Go Down

Topic: Removing high frequencies before digitizing audio. (Read 464 times) previous topic - next topic

CosmickGold

Oct 18, 2015, 01:26 am Last Edit: Oct 18, 2015, 05:56 pm by CosmickGold
I'm sampling at about 19k cps. Which means the highest frequency I can decently record is 9,500.

I'm having trouble getting rid of the higher frequencies without muffling the sound of the mid-frequencies too much. Right now, I've got muffled sound and high-frequency-distortion at the same time.

Has anyone designed the perfect low-pass filter circuit to solve this problem?

DVDdoug

I don't know how these things work, but there are switched capacitor filter chips.

I've owned a copy of Active Filter Cookbook, by Don Lancaster for a million years, but I don't think I've ever used it.   It shows you how to make filters using op-amps.   I'm sure you can find the same information online.

Quote
I'm having trouble getting rid of the higher frequencies without muffling the sound of the mid-frequencies too much. Right now, I've got muffled sound and high-frequency-distortion at the same time.
Have you tried a 1kHz or 5kHz sine wave, or something to make sure there's not something else going on (besides aliasing)?    Aliasing is caused  by high frequencies, but the results are not necessarily high frequency.  

Grumpy_Mike

Quote
Has anyone designed the perfect low-pass filter circuit to solve this problem?
Yes.
But is that your problem?
You do not get high frequency distortion with aliasing but you get random noises of any frequency.

What you need is a higher order filter, what have you got now? A sixth order filter should be good enough.

CosmickGold

#3
Oct 18, 2015, 05:55 pm Last Edit: Oct 18, 2015, 09:27 pm by CosmickGold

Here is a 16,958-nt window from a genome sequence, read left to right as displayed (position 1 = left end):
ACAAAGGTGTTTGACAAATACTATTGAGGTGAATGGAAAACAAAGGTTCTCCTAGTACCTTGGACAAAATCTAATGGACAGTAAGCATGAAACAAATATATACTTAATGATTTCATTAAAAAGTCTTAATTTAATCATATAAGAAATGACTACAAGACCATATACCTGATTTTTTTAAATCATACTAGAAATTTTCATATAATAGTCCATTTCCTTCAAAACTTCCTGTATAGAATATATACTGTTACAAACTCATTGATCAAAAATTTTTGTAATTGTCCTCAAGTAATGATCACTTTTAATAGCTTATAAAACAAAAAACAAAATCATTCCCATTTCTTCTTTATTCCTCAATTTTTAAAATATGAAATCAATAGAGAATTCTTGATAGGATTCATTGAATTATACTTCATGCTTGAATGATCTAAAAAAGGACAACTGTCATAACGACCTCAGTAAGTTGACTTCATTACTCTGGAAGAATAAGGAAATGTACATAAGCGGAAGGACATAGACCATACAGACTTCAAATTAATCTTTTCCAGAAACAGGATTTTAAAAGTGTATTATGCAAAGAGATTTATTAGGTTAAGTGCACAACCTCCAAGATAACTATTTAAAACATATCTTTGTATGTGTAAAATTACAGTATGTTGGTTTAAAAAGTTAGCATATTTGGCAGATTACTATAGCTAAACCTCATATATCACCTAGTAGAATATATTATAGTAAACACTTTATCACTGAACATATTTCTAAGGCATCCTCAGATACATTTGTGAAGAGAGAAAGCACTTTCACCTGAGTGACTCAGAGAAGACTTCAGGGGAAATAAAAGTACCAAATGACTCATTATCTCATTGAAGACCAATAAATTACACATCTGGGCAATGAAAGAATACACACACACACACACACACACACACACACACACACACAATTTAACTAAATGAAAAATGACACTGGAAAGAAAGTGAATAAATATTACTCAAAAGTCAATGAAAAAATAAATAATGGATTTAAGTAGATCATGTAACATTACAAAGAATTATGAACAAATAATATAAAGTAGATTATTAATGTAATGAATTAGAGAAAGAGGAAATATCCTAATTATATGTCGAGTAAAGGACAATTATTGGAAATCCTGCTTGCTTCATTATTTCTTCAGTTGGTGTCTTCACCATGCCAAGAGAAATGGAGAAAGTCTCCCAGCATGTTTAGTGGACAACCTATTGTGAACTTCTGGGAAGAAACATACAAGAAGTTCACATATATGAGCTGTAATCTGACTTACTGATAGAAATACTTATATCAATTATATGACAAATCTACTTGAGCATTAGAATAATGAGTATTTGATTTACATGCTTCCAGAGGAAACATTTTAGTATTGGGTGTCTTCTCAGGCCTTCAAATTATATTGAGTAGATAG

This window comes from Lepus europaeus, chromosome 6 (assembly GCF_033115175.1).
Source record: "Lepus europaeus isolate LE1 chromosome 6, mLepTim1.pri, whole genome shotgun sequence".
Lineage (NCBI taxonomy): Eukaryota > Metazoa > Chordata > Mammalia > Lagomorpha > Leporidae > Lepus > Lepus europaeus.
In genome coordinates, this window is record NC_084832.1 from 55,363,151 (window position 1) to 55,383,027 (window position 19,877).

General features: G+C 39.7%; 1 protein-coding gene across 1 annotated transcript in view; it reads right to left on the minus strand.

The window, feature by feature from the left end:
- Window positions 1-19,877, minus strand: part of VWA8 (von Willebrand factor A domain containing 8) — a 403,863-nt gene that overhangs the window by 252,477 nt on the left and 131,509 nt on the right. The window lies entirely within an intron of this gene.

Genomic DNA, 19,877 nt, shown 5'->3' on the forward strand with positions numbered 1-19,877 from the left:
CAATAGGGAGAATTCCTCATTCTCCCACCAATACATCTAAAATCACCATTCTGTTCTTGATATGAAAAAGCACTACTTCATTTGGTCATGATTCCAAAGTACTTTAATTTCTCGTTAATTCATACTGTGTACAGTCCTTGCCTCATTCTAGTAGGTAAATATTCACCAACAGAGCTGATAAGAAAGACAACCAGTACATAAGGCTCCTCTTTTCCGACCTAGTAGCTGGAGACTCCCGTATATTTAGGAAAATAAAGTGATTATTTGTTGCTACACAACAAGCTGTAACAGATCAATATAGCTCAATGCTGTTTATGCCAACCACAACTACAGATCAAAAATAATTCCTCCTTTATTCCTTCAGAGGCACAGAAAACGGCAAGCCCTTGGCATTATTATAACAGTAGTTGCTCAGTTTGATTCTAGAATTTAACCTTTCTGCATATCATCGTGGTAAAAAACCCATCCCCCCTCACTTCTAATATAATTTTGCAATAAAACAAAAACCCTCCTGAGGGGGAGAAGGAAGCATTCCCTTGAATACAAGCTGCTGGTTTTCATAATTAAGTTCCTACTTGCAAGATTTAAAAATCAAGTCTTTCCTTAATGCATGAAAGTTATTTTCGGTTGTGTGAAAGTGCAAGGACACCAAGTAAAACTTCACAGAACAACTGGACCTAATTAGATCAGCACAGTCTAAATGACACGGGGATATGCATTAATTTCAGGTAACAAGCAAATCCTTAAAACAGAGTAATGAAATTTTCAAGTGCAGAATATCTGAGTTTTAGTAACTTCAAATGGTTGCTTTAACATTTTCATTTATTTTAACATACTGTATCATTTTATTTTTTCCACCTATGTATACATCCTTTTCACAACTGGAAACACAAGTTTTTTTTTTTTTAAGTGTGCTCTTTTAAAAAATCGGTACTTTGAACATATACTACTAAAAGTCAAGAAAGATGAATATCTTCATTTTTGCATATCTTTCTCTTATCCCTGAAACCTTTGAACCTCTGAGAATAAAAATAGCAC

DVDdoug, Grumpy_Mike, your answers are both really good. But at this point, I withdraw my question.

Months ago, I tried two makes of .mp3 record/play breakout boards, and both were defective in design. That's what prompted me to work hard at getting the AVR to do all the work itself. I've spent most of my time these last two months in that attempt.

So many compromises between file size, bit rate, frequency range, filtering, noise immunity, gain control, as well as other AVR processes in competition with the audio (such as displaying seconds of play or record progress on the LCD screen).

At this point, I consider having the AVR handle all to be a lost cause.  The final blow being that saving a recording to the SD Card takes more time (when 1. checking the sector, 2. saving, 3. preparing the next sector) -- even on an Atmel1284p -- than there is on-chip memory for! In general, the sound-quality I can achieve is simply not good enough for me to sell when my project turns product.

So today, I have another breakout board I'm going to try, the FN-RM01, hoping it can do everything.

Again, thanks for your excellent answers.

Go Up